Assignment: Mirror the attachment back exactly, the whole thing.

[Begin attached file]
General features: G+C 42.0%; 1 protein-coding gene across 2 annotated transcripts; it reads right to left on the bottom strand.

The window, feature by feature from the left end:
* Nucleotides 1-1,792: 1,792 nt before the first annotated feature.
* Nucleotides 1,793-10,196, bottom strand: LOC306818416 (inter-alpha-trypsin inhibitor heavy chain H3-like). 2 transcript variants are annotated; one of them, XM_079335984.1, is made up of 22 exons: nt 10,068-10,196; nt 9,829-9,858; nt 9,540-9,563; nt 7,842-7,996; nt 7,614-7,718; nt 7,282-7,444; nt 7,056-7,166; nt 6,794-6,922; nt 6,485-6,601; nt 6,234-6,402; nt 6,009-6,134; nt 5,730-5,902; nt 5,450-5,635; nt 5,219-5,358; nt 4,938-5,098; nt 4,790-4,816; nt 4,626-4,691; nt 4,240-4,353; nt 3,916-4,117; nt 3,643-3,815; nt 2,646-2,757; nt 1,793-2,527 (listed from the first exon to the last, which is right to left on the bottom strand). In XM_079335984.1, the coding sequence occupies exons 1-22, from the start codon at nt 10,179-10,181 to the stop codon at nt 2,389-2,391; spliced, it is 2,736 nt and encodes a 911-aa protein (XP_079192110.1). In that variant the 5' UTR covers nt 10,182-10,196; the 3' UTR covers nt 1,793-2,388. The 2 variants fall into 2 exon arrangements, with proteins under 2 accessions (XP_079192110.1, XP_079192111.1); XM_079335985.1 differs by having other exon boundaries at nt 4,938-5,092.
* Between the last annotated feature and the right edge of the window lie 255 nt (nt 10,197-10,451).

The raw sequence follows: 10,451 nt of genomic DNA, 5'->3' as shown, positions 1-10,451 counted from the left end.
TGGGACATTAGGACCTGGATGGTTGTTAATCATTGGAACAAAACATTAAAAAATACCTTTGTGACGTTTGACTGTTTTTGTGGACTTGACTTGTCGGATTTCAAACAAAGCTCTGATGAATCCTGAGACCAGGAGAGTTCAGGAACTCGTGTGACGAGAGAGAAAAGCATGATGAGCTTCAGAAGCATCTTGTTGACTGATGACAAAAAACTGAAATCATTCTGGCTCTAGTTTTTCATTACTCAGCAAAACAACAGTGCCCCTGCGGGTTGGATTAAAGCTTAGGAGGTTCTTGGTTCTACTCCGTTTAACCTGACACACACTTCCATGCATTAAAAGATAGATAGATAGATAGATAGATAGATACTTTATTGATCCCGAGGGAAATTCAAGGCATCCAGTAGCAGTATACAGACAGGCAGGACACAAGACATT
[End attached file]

General features: G+C 42.0%; 1 protein-coding gene across 2 annotated transcripts; it reads right to left on the bottom strand.

The window, feature by feature from the left end:
* Nucleotides 1-1,792: 1,792 nt before the first annotated feature.
* Nucleotides 1,793-10,196, bottom strand: LOC306818416 (inter-alpha-trypsin inhibitor heavy chain H3-like). 2 transcript variants are annotated; one of them, XM_079335984.1, is made up of 22 exons: nt 10,068-10,196; nt 9,829-9,858; nt 9,540-9,563; nt 7,842-7,996; nt 7,614-7,718; nt 7,282-7,444; nt 7,056-7,166; nt 6,794-6,922; nt 6,485-6,601; nt 6,234-6,402; nt 6,009-6,134; nt 5,730-5,902; nt 5,450-5,635; nt 5,219-5,358; nt 4,938-5,098; nt 4,790-4,816; nt 4,626-4,691; nt 4,240-4,353; nt 3,916-4,117; nt 3,643-3,815; nt 2,646-2,757; nt 1,793-2,527 (listed from the first exon to the last, which is right to left on the bottom strand). In XM_079335984.1, the coding sequence occupies exons 1-22, from the start codon at nt 10,179-10,181 to the stop codon at nt 2,389-2,391; spliced, it is 2,736 nt and encodes a 911-aa protein (XP_079192110.1). In that variant the 5' UTR covers nt 10,182-10,196; the 3' UTR covers nt 1,793-2,388. The 2 variants fall into 2 exon arrangements, with proteins under 2 accessions (XP_079192110.1, XP_079192111.1); XM_079335985.1 differs by having other exon boundaries at nt 4,938-5,092.
* Between the last annotated feature and the right edge of the window lie 255 nt (nt 10,197-10,451).

The raw sequence follows: 10,451 nt of genomic DNA, 5'->3' as shown, positions 1-10,451 counted from the left end.
TGGGACATTAGGACCTGGATGGTTGTTAATCATTGGAACAAAACATTAAAAAATACCTTTGTGACGTTTGACTGTTTTTGTGGACTTGACTTGTCGGATTTCAAACAAAGCTCTGATGAATCCTGAGACCAGGAGAGTTCAGGAACTCGTGTGACGAGAGAGAAAAGCATGATGAGCTTCAGAAGCATCTTGTTGACTGATGACAAAAAACTGAAATCATTCTGGCTCTAGTTTTTCATTACTCAGCAAAACAACAGTGCCCCTGCGGGTTGGATTAAAGCTTAGGAGGTTCTTGGTTCTACTCCGTTTAACCTGACACACACTTCCATGCATTAAAAGATAGATAGATAGATAGATAGATAGATACTTTATTGATCCCGAGGGAAATTCAAGGCATCCAGTAGCAGTATACAGACAGGCAGGACACAAGACATT